Betakin
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Betakin
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In reply to Miss Fairchild


Date: 11/21/11 2:40 AM

I hope your serger is not out of time as already posted. If you hear a click with the needle hitting a looper it could be out of timing but..do you think that maybe your needles are not as high up as they can go into the needle bar? Are you using the correct needles for your serger?
As for the looper thread breaking, are you threading in the proper order and remembering to thread your needles last? You might try lowering the tension on the lower looper. I know that I but the tension tight for rolled hems then lower it for regular serging.

As for getting skipped stitches, I suggest to try increasing your stitch width and also lengthen your stitch and increase the foot pressure. Skips can also happen when a larger needle is needed to be used.
I hope you get your serger working ok and don't need to take it in for repair especially being your repair man is so far away.
-- Edited on 11/21/11 2:42 AM --

biochemistress

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Date: 11/21/11 7:29 AM

If you were doing a narrow hem and moved to a wider one, did you clear all the stitches off the fingers first? Sergers definitely don't like trying to keep narrow stitches on while moving further apart! Ask me how I know...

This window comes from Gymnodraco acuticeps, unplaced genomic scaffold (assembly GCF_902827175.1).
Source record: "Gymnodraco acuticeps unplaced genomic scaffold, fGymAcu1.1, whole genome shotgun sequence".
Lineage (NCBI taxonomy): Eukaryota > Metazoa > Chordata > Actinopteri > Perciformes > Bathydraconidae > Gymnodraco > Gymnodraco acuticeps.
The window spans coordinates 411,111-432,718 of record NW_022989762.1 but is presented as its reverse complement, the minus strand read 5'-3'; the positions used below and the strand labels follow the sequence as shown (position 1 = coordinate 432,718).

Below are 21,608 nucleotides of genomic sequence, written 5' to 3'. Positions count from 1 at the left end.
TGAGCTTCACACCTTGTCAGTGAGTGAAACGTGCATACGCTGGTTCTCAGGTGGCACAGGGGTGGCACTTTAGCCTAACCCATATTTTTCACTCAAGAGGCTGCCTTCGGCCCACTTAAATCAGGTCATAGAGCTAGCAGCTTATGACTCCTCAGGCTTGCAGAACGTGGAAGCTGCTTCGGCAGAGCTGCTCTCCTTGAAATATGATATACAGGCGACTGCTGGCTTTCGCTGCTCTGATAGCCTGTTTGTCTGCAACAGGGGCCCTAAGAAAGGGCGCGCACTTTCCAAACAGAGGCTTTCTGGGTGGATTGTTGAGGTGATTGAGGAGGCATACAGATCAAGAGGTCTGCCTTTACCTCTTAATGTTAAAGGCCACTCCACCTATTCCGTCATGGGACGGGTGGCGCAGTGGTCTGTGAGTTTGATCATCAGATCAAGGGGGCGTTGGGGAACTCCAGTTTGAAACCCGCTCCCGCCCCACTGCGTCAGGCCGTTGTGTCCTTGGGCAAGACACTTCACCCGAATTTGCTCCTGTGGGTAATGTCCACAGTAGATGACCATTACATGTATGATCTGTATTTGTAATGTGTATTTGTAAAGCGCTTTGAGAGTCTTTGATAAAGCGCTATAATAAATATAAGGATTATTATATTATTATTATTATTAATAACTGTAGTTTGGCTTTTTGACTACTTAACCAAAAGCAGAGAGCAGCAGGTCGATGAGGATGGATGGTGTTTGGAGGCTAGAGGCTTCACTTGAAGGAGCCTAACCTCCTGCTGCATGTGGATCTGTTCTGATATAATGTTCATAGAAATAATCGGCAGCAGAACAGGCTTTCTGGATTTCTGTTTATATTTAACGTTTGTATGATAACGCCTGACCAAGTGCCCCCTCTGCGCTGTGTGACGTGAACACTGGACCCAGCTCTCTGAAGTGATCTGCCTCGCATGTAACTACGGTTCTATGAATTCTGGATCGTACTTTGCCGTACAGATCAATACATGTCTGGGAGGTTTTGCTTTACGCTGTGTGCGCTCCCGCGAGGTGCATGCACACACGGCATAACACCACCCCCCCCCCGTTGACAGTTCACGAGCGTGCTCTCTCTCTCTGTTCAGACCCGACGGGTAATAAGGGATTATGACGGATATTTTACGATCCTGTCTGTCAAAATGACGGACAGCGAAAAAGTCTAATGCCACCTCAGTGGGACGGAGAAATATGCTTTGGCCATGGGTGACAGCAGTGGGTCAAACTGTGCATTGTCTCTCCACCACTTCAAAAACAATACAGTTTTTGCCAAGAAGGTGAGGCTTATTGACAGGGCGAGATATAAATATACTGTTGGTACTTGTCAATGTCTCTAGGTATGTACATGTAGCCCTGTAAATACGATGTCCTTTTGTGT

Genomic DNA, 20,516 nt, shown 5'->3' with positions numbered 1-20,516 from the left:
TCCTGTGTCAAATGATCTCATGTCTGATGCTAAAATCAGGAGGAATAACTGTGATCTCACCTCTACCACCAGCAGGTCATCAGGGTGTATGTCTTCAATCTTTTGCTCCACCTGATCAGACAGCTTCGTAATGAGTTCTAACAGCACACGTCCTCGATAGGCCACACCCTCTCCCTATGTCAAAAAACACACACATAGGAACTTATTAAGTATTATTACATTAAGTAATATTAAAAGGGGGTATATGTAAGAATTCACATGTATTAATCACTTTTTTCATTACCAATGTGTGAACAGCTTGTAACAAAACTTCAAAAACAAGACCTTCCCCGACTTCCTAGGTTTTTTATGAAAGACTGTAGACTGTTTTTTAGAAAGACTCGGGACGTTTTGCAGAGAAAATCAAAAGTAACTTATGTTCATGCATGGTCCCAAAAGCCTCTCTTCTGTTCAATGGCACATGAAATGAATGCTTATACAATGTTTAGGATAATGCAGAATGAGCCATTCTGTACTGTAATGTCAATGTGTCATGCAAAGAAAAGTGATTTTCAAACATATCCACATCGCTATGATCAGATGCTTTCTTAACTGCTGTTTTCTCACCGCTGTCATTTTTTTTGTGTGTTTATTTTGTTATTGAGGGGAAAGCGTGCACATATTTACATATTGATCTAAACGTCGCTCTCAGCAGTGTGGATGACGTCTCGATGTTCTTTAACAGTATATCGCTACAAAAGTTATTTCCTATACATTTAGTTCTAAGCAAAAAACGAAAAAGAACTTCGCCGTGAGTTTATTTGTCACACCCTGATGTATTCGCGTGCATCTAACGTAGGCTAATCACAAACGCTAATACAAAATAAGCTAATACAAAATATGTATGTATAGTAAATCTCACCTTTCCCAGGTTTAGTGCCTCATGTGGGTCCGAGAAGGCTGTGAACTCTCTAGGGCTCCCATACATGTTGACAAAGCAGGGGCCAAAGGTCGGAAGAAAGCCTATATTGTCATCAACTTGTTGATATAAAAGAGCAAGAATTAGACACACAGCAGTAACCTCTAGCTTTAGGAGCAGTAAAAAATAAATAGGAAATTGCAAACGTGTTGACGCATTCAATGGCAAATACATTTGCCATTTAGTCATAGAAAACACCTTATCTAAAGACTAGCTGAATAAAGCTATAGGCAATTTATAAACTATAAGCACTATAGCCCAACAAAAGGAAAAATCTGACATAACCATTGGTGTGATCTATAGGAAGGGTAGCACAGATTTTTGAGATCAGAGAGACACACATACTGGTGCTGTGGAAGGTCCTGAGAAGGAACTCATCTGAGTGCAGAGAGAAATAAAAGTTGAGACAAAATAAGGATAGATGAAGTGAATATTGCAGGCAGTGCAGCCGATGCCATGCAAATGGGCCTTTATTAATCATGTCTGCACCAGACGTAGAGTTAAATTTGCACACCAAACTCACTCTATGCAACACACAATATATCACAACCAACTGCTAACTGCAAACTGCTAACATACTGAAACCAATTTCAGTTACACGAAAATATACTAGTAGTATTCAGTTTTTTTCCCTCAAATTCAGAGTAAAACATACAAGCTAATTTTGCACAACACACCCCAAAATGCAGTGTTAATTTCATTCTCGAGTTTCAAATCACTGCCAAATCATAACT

tourist
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tourist  Friend of PR
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Date: 11/21/11 9:56 AM

I had something similar to this happen and I found that the needle hitting something had made a very slight burr on the stitch finger or maybe it was the looper. I can't quite remember. But I took a fine emery board and sanded it off. Amazingly it worked. Good luck!

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poorpigling

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In reply to Miss Fairchild


Date: 11/21/11 10:15 AM


Did the gremlins fix it while we were asleep.. ?

poorpigling

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In reply to Miss Fairchild


Date: 11/21/11 10:19 AM


It seems to me.. from taking class last summer.. there is something more you should have done when changing to the wider stitch.. Have you consulted your manual.. But of course if doing what was suggested already helps..then I am dead wrong in that memory.. I know I do consult my manual when using my serger.. but that is because I am half afraid of that machine in the first place..

sew2006
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sew2006
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In reply to Miss Fairchild


Date: 11/21/11 11:48 AM